General Conclusions

In sum, unlike other learned abilities of similar complexity and specificity, e.g., playing chess, a persistent difficulty in learning how to read has a negative impact in an individual’s wellbeing, and thus is clearly harmful. Hence, we need to define a reading disorder but not a chess disorder. We believe there is compelling evidence suggesting that impairments in dyslexia may indeed be caused by atypical, specialization of brain networks, have a start early in development, and are persistent over time. This qualifies neurobiological mechanisms that impede a typical acquisition of reading skills as dysfunctional and makes the case for dyslexia as a neurodevelopmental disorder Additionally, we would like to emphasize that the view of dyslexia as a mental disorder is an essential tool to facilitate adequate support to individuals facing academic as well as psychological and/or socio-emotional problems. Although we acknowledge that the current model of disorders has conceptual limitations, we believe its utility is a matter of practical convenience for elaborating policies that can be effectively implemented in our healthcare systems. It is clear that not all poor readers have the same requirements when it comes to improving their reading. The more we understand about dysfunction in dyslexia, the more opportunities will arise to characterize individual differences and, thus, to develop tailored support. Eventually, this knowledge should facilitate a shift from the current, somewhat categorical, model of disorders to neuroscience-informed multidimensional models of individual differences. In this regard, the view of dyslexia as a neurodevelopmental disorder should also benefit from a more modern view of psychopathology, such as that derived from the network theory of mental disorders [102,103]. Whereas classification models as DSM-5 and the International Classification of Diseases (ICD-11) have a strong reliance on a classical, medical approach of disorder, in which an empirically identifiable condition unidirectionally causes a set of symptoms, these network theories aim to be more in line with the fact that in mental disorders complex, reciprocal influences between an atypical initial state (of the network), mediating factors and symptoms are present [102]. Basically, this theory conceptualizes disorders as a network of complex interactions between symptoms with direct causal connections between the symptoms that may be grounded on different levels (e.g., biological, psychological, societal, etc.). In the same vein, the RDoC approach of the National Institute of Mental Health (NIMH) promotes the conceptualization of mental disorders as dimensional rather than categorical, and the inclusion of different levels of analysis (e.g., neural circuit, neurocognitive, and behavior) that instantiate the constructs associated with mental disorders [104]. Multidimensional approaches also offer a framework to understand and investigate common factors among often co-morbid conditions, such as in the case of dyslexia and ADHD. These instrumental views, rather than that of a common underlying cause, offer an appealing organizational framework in which to accommodate the heterogeneity of behavioral and neuroscientific findings in the dyslexia literature and to advance the clinical valorization of insights.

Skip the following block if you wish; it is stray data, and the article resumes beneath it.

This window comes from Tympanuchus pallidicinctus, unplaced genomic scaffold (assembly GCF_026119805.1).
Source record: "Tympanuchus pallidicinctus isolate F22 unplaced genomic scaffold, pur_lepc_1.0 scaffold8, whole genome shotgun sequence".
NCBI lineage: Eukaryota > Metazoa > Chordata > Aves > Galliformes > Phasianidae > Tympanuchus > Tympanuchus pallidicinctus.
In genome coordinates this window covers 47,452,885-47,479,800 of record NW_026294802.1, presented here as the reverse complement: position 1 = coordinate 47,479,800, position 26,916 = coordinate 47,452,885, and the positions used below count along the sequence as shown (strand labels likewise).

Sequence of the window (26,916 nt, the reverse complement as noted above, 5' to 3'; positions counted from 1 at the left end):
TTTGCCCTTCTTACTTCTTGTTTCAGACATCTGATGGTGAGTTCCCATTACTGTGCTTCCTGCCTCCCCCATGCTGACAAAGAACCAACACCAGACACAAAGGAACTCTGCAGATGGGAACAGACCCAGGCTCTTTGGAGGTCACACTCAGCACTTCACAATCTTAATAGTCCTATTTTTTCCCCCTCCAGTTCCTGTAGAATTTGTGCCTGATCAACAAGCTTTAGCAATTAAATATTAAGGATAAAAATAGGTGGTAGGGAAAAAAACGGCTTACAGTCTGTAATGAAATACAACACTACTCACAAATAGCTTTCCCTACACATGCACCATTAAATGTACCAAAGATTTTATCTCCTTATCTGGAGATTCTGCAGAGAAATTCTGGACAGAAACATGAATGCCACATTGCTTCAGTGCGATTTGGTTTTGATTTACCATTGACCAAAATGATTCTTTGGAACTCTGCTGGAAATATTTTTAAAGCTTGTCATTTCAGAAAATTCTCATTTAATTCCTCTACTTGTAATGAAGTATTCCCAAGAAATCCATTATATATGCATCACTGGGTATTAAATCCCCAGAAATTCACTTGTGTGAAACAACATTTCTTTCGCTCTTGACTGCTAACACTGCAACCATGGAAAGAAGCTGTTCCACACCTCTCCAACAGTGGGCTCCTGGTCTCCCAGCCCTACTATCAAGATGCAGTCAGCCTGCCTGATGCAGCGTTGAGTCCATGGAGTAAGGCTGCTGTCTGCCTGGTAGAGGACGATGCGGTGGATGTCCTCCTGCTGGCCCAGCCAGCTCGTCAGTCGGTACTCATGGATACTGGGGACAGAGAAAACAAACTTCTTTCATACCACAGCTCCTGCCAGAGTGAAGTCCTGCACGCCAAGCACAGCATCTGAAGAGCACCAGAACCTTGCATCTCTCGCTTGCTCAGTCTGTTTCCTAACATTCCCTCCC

Funding

This research received no external funding.

Conflicts of Interest

The authors declare no conflicts of interest.